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Posted 21 August 2010. PMN Crop News.


Pest Management Intensity Affects Wild Bee Populations, MSU Researchers Say


Source: Michigan State University Press Release. www.canr.msu.edu


East Lansing, Michigan (August 6, 2010)--Fruit and vegetable growers all over the country rely on pollinators, mainly bees, to stimulate high yields and abundant crops. In addition to managed honey bees, growers get pollination from wild bees that live in and around crop fields.

 

That’s what makes the work that Michigan State University entomologist Rufus Isaacs and entomology post-doctoral scientist Julianna Tuell are doing so critical.

The duo published an article in the June edition of theJournal of Economic Entomology that focuses on asking whether wild bee populations are affected by pest management programs employed by growers. This is an important question because fruit and vegetable producers need pollination from bees, but they also need to control insect pests and that may require application of insecticides.

During crop bloom, growers avoid insecticides, or they use only bee-safe products to ensure that pollinators are protected. After bloom, beekeepers can remove their honey bee colonies, but wild bees have nowhere to go. This can make crop fields more dangerous places for wild bees that live through the summer, such as bumble bees.

The article, “Community and Species-Specific Responses of Wild Bees to Insect Pest Control Programs Applied to a Pollinator-Dependent Crop,” looks into the relationship between insecticide applications to highbush blueberry fields and wild bee populations.

Wild bee conservation is regarded as essential for sustainable production of pollinator-dependent crops, yet little is known about the effects on wild bee communities of typical insect pest management programs used after bloom.“A rich wild bee community can be present before, during and after blueberry bloom with more than 100 species of wild bees found in these fields,” Tuell said. “Of these, approximately 10 species are present in high numbers and consistently pollinate blueberries.”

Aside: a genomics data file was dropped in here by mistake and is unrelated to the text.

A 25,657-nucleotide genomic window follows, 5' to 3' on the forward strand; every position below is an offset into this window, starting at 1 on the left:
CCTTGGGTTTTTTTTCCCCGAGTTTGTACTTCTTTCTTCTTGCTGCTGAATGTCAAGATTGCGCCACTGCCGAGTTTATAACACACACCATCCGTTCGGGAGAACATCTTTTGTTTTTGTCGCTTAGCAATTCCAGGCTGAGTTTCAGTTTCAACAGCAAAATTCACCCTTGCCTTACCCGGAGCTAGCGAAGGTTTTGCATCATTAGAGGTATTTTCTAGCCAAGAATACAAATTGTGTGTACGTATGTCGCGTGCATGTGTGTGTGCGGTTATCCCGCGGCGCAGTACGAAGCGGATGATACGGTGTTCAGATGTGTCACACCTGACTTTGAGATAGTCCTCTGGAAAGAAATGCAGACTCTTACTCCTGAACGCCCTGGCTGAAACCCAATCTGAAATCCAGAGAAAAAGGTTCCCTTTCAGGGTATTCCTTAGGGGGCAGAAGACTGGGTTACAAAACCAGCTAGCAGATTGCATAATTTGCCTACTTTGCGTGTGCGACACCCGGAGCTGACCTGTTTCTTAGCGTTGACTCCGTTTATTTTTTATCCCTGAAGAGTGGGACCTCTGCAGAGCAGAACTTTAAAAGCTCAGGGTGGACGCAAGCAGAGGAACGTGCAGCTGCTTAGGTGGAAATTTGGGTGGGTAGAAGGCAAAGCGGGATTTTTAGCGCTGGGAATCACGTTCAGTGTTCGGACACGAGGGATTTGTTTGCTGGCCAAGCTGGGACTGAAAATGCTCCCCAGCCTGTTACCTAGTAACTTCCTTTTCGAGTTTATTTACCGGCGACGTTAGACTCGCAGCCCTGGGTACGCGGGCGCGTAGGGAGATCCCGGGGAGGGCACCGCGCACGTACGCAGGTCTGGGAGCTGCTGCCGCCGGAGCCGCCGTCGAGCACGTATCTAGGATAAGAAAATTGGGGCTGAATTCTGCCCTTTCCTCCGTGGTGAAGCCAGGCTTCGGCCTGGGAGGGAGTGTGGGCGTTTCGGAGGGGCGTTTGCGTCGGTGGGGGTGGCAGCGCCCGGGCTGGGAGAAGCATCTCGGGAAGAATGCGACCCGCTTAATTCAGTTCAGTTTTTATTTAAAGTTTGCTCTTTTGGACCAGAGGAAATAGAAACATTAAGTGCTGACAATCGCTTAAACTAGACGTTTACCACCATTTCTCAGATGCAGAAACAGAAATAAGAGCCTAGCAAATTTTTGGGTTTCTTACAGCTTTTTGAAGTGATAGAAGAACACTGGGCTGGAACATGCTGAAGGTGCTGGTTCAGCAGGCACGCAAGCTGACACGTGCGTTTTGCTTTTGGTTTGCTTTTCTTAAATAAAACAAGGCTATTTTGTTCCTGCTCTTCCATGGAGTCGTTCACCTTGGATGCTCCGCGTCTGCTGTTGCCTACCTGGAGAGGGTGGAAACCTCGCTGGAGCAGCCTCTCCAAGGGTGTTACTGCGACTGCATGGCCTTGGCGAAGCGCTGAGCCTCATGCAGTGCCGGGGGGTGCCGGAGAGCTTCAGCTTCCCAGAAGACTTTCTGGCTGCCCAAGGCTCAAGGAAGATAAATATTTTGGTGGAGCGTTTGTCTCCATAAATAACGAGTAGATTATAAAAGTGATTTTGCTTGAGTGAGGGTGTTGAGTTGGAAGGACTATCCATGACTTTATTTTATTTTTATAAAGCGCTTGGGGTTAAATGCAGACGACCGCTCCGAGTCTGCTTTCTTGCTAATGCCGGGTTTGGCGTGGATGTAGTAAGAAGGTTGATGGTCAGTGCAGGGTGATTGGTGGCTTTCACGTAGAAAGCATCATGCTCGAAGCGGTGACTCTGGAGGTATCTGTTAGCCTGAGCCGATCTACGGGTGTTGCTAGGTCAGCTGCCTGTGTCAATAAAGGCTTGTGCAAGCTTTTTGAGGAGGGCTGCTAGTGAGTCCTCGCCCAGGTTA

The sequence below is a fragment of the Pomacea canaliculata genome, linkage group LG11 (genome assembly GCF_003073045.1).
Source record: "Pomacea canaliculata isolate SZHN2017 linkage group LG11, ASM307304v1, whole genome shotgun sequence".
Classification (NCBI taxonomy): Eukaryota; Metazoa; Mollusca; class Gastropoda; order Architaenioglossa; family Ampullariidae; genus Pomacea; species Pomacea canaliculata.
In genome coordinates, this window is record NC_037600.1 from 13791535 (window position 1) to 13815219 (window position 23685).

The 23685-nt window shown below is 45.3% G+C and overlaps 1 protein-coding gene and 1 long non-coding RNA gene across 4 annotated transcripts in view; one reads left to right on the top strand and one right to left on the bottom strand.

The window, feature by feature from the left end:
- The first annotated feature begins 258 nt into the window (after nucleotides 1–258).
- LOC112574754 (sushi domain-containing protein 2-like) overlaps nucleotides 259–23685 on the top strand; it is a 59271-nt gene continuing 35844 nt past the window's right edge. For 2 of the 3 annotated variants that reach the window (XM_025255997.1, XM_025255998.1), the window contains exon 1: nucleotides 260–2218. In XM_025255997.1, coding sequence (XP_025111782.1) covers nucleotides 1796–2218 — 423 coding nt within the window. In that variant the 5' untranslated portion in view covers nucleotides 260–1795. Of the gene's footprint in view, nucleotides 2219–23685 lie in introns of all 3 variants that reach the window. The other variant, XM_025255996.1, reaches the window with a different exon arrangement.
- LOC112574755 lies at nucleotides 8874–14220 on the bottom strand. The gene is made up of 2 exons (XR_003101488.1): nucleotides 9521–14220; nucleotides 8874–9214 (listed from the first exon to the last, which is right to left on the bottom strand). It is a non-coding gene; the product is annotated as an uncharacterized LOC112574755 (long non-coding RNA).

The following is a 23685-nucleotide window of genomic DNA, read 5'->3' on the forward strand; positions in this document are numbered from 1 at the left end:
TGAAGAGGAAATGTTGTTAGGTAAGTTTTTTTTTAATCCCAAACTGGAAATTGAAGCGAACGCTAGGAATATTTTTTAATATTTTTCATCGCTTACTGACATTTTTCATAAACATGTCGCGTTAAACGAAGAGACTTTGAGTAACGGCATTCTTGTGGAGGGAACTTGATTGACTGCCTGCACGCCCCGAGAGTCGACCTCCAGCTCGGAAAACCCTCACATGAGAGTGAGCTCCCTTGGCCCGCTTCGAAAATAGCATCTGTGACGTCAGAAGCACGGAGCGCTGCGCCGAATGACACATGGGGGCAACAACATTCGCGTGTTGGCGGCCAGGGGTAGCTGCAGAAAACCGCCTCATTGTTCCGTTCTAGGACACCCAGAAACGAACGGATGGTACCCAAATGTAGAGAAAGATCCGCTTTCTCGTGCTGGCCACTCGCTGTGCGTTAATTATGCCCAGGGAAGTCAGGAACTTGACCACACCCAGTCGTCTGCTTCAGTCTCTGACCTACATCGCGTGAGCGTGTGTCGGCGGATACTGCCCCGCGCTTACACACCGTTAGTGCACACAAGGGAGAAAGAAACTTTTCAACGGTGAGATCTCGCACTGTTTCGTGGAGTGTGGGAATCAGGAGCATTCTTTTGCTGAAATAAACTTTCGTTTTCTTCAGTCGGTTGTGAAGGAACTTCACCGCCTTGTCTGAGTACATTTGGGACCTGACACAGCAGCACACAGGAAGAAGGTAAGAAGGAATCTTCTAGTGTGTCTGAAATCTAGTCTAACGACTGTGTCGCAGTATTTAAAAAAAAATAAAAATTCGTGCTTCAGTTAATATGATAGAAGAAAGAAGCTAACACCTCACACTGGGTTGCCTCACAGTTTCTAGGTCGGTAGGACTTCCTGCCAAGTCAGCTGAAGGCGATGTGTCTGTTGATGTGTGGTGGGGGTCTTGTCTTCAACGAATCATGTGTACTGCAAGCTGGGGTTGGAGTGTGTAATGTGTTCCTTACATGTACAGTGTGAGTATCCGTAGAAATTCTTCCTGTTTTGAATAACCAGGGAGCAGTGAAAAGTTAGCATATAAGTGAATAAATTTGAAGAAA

“Michigan is the leading producer of blueberries in the world, and this crop is very dependent on pollination for good yields,” Isaacs said. “It also faces some important insect pest challenges. This provides a great opportunity to test the hypothesis that insecticide applications made when the crop is not in bloom affect the wild bee community present during the bloom period – when bees are most important to the crops and to the growers.”

The pair developed an insecticide program risk index to quantify the relative risk to wild bees of insecticide programs applied to blueberry fields. The index was used to test whether there was a relationship between the insecticide program risk and the abundance, diversity and species richness of wild bee communities sampled.

Conducted over three growing seasons, the study was also able to gauge the temporal stability of the wild bee population.

In two of the three years of the study, bee abundance and species richness declined with increasing insecticide risk index values. Bee diversity declined with this risk index only in the first year.

“These results indicate that wild bee communities are negatively affected by increasingly intensive chemical pest management activities in crop fields,” Tuell said.

She said studying wild bee populations is important because it can help growers make informed decisions about their pest management program that will result in more sustainable crop pollination.

“Most insecticides are applied after the crop is finished blooming,” she said. “Growers who rent honey bee hives know to avoid spraying insecticides until after hives are removed. Many wild bees also provide pollination, however, they are more likely to come into contact with insecticides. Many native bees live in the ground and nest in crop fields or in field margins, and their nests are not able to be moved to a location that is safe from pesticide exposure.”

An important practical implication of this study is that growers can make choices about how to manage pests, with potential benefits for pollinators and the pollination services they provide during bloom.

“Growers can reduce the toxicity and amount of insecticides they apply for pest control, and they can make adjustments in the timing of application to crops,” Tuell said. “More focused spraying that only targets areas with pest infestation is also expected to improve the overall farm environment for bees. Our data suggests that reducing the risks of pest insect control programs to bees will help conserve populations of these beneficial pollinating insects that are active during crop bloom.”

“With fruits and vegetables an increasing component of the nation’s diet and honey bee colonies continuing to face challenges, it makes good sense to find strategies to help promote wild bees on farmland,” Isaacs added.

Isaacs’ work is supported by the Michigan Agricultural Experiment Station (MAES).


Contact:
Eileen Gianiodis
517-432-1555, ext. 177